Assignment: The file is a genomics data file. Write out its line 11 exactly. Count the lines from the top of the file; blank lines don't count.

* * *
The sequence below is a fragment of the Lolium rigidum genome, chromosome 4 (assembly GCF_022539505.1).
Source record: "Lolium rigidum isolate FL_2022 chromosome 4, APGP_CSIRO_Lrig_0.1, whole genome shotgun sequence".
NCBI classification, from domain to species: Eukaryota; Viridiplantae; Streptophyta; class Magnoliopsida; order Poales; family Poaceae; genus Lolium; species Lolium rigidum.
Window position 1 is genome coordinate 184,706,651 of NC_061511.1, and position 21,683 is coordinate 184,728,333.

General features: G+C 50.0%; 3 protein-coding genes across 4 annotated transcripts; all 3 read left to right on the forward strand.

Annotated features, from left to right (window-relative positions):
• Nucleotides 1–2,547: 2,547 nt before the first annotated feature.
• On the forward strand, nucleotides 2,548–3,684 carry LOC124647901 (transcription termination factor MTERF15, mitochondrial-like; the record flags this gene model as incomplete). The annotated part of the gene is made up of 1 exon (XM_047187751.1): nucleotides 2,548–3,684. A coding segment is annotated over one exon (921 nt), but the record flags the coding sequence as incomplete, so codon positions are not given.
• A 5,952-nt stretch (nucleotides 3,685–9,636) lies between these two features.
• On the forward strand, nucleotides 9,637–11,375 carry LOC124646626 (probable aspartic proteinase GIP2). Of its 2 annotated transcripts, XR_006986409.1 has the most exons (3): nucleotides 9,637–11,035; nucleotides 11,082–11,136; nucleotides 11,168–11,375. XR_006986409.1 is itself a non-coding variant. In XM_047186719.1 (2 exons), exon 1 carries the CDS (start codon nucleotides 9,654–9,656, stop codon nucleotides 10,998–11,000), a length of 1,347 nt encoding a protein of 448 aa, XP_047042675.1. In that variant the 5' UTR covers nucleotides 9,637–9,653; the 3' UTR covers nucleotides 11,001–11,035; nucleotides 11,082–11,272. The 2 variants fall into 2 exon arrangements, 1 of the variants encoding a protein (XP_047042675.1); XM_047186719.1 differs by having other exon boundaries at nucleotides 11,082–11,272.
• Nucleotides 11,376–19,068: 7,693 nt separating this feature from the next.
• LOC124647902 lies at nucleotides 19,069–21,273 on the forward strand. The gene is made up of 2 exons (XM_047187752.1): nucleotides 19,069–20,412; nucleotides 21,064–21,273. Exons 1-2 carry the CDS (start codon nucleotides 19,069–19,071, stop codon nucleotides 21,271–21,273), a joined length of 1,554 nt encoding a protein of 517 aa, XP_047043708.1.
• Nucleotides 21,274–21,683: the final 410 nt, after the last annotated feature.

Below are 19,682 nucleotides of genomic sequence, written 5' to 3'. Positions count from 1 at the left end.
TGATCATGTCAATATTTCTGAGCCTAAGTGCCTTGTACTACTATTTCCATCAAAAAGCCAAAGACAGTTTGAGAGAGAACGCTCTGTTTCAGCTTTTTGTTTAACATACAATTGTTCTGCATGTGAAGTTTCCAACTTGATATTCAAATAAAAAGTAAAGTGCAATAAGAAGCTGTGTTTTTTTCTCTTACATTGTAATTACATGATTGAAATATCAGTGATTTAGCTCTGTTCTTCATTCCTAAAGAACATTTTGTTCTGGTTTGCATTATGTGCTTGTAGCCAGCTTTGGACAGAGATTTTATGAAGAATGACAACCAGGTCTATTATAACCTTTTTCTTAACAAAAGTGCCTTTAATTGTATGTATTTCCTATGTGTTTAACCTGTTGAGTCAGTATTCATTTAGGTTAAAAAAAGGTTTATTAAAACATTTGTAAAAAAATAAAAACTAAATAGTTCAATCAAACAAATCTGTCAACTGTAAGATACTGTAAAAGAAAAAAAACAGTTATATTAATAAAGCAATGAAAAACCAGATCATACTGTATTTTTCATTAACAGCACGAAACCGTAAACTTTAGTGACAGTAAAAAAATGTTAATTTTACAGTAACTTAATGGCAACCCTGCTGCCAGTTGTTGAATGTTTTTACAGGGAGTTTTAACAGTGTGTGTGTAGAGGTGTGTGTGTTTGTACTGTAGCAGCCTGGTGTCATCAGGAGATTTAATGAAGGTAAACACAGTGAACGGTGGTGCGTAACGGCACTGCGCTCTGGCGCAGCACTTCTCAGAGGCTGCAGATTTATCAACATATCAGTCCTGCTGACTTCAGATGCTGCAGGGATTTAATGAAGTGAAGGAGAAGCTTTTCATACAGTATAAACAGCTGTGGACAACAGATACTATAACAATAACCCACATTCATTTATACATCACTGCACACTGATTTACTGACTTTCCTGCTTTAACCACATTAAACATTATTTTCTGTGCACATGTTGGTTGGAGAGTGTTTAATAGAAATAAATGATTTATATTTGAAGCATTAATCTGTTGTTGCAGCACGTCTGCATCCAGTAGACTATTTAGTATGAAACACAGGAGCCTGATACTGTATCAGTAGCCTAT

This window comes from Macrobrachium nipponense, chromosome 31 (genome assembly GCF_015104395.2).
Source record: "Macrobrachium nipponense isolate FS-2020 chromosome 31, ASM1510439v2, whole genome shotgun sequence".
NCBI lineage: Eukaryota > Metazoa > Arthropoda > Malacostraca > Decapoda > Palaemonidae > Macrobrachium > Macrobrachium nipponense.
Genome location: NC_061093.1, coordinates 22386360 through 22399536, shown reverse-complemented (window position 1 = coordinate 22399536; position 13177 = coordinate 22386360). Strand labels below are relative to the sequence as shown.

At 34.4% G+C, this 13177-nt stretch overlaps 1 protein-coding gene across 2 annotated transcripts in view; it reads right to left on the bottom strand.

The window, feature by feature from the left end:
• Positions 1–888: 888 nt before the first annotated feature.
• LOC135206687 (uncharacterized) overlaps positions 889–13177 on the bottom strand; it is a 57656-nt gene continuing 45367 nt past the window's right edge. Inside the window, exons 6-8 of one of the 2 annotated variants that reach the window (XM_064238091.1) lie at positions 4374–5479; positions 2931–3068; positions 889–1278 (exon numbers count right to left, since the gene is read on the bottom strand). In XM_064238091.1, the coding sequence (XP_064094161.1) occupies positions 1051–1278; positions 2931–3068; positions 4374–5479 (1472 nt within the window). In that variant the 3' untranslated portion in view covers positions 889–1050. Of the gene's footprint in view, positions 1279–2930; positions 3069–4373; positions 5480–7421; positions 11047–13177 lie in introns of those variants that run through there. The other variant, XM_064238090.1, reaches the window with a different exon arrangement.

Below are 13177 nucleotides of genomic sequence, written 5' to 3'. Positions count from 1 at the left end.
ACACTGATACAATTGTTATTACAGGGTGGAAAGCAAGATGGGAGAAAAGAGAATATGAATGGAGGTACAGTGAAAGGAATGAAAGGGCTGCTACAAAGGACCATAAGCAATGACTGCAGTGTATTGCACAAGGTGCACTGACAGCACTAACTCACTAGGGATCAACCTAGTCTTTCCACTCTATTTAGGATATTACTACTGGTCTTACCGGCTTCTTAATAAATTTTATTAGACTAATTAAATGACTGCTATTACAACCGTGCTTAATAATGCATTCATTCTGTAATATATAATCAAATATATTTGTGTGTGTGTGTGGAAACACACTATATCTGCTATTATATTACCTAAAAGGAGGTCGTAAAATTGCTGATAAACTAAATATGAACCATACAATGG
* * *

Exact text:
• Nucleotides 11,376–19,068: 7,693 nt separating this feature from the next.